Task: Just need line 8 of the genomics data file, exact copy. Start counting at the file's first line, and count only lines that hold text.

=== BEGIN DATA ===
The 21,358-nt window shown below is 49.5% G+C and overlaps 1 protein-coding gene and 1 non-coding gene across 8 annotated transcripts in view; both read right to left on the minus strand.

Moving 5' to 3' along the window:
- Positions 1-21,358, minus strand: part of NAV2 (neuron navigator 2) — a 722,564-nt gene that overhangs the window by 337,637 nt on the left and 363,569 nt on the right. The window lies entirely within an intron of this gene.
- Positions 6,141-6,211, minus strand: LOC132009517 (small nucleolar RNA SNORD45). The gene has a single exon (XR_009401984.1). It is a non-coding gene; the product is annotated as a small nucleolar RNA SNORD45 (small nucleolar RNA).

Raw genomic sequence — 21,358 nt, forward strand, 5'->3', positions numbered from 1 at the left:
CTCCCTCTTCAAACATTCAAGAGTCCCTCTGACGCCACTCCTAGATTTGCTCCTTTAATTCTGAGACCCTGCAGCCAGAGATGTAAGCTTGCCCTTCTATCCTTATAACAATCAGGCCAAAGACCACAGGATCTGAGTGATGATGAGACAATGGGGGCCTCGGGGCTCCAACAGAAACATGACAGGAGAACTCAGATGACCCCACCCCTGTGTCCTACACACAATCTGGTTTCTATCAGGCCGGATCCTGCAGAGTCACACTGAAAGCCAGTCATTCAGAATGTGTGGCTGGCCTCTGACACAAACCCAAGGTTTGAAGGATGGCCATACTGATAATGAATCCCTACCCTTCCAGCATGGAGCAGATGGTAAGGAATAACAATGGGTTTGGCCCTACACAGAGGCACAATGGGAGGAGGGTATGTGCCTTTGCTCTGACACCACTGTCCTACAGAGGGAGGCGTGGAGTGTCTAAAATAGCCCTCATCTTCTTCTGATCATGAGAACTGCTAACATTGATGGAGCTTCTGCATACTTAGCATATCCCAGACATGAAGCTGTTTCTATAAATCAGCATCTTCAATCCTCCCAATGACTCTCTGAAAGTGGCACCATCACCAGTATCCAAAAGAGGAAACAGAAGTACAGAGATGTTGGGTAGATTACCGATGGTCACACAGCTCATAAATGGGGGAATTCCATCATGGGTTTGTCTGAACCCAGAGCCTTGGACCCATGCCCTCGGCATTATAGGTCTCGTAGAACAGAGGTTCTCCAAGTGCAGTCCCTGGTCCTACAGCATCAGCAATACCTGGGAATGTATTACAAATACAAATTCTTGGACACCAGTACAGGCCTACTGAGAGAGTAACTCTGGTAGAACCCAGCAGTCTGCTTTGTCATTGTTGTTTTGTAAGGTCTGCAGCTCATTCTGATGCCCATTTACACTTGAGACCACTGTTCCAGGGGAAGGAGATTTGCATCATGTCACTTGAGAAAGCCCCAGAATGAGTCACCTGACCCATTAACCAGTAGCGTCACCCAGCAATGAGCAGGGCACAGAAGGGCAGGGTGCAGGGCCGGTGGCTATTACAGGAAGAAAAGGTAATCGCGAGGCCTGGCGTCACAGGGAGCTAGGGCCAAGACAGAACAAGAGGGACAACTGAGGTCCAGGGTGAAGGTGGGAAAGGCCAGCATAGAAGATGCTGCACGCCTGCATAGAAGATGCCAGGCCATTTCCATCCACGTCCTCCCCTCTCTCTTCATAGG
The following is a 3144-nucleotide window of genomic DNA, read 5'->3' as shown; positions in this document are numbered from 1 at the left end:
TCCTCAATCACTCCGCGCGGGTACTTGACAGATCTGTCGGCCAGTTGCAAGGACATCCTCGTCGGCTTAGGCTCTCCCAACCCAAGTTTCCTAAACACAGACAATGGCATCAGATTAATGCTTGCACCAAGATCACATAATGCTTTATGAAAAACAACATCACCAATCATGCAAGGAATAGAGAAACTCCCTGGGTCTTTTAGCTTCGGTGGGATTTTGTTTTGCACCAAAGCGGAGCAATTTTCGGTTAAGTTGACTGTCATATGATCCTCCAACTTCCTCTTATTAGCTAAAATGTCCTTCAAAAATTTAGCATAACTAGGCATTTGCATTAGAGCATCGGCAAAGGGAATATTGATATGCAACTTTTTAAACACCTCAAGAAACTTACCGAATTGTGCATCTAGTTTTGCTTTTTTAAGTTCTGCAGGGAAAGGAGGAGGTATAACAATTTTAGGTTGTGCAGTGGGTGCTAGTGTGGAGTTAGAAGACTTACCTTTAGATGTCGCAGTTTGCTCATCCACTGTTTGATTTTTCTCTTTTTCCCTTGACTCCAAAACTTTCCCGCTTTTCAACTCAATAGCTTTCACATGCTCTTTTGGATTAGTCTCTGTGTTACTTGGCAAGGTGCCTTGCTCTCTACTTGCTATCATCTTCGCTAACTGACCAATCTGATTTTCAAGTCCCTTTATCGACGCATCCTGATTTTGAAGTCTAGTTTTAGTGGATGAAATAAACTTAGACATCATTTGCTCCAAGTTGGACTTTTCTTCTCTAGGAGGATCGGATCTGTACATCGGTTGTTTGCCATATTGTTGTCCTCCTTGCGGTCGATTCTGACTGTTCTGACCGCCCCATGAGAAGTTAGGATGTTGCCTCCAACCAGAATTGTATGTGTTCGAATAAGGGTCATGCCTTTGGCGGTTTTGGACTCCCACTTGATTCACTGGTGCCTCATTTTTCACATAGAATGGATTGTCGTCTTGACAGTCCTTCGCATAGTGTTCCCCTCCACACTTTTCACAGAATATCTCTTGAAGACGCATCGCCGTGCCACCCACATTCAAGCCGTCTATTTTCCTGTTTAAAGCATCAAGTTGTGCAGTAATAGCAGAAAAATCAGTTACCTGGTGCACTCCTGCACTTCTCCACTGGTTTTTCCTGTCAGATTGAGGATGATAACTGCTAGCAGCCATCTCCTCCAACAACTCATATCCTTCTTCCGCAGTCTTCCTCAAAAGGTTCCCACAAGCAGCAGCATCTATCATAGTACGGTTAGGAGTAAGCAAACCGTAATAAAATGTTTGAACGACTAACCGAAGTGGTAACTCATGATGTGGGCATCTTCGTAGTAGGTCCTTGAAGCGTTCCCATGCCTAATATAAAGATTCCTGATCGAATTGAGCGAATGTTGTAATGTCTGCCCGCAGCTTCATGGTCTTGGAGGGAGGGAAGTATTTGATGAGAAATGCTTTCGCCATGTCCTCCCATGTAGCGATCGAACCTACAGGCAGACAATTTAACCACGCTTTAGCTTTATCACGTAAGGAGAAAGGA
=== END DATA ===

TCCTCAATCACTCCGCGCGGGTACTTGACAGATCTGTCGGCCAGTTGCAAGGACATCCTCGTCGGCTTAGGCTCTCCCAACCCAAGTTTCCTAAACACAGACAATGGCATCAGATTAATGCTTGCACCAAGATCACATAATGCTTTATGAAAAACAACATCACCAATCATGCAAGGAATAGAGAAACTCCCTGGGTCTTTTAGCTTCGGTGGGATTTTGTTTTGCACCAAAGCGGAGCAATTTTCGGTTAAGTTGACTGTCATATGATCCTCCAACTTCCTCTTATTAGCTAAAATGTCCTTCAAAAATTTAGCATAACTAGGCATTTGCATTAGAGCATCGGCAAAGGGAATATTGATATGCAACTTTTTAAACACCTCAAGAAACTTACCGAATTGTGCATCTAGTTTTGCTTTTTTAAGTTCTGCAGGGAAAGGAGGAGGTATAACAATTTTAGGTTGTGCAGTGGGTGCTAGTGTGGAGTTAGAAGACTTACCTTTAGATGTCGCAGTTTGCTCATCCACTGTTTGATTTTTCTCTTTTTCCCTTGACTCCAAAACTTTCCCGCTTTTCAACTCAATAGCTTTCACATGCTCTTTTGGATTAGTCTCTGTGTTACTTGGCAAGGTGCCTTGCTCTCTACTTGCTATCATCTTCGCTAACTGACCAATCTGATTTTCAAGTCCCTTTATCGACGCATCCTGATTTTGAAGTCTAGTTTTAGTGGATGAAATAAACTTAGACATCATTTGCTCCAAGTTGGACTTTTCTTCTCTAGGAGGATCGGATCTGTACATCGGTTGTTTGCCATATTGTTGTCCTCCTTGCGGTCGATTCTGACTGTTCTGACCGCCCCATGAGAAGTTAGGATGTTGCCTCCAACCAGAATTGTATGTGTTCGAATAAGGGTCATGCCTTTGGCGGTTTTGGACTCCCACTTGATTCACTGGTGCCTCATTTTTCACATAGAATGGATTGTCGTCTTGACAGTCCTTCGCATAGTGTTCCCCTCCACACTTTTCACAGAATATCTCTTGAAGACGCATCGCCGTGCCACCCACATTCAAGCCGTCTATTTTCCTGTTTAAAGCATCAAGTTGTGCAGTAATAGCAGAAAAATCAGTTACCTGGTGCACTCCTGCACTTCTCCACTGGTTTTTCCTGTCAGATTGAGGATGATAACTGCTAGCAGCCATCTCCTCCAACAACTCATATCCTTCTTCCGCAGTCTTCCTCAAAAGGTTCCCACAAGCAGCAGCATCTATCATAGTACGGTTAGGAGTAAGCAAACCGTAATAAAATGTTTGAACGACTAACCGAAGTGGTAACTCATGATGTGGGCATCTTCGTAGTAGGTCCTTGAAGCGTTCCCATGCCTAATATAAAGATTCCTGATCGAATTGAGCGAATGTTGTAATGTCTGCCCGCAGCTTCATGGTCTTGGAGGGAGGGAAGTATTTGATGAGAAATGCTTTCGCCATGTCCTCCCATGTAGCGATCGAACCTACAGGCAGACAATTTAACCACGCTTTAGCTTTATCACGTAAGGAGAAAGGA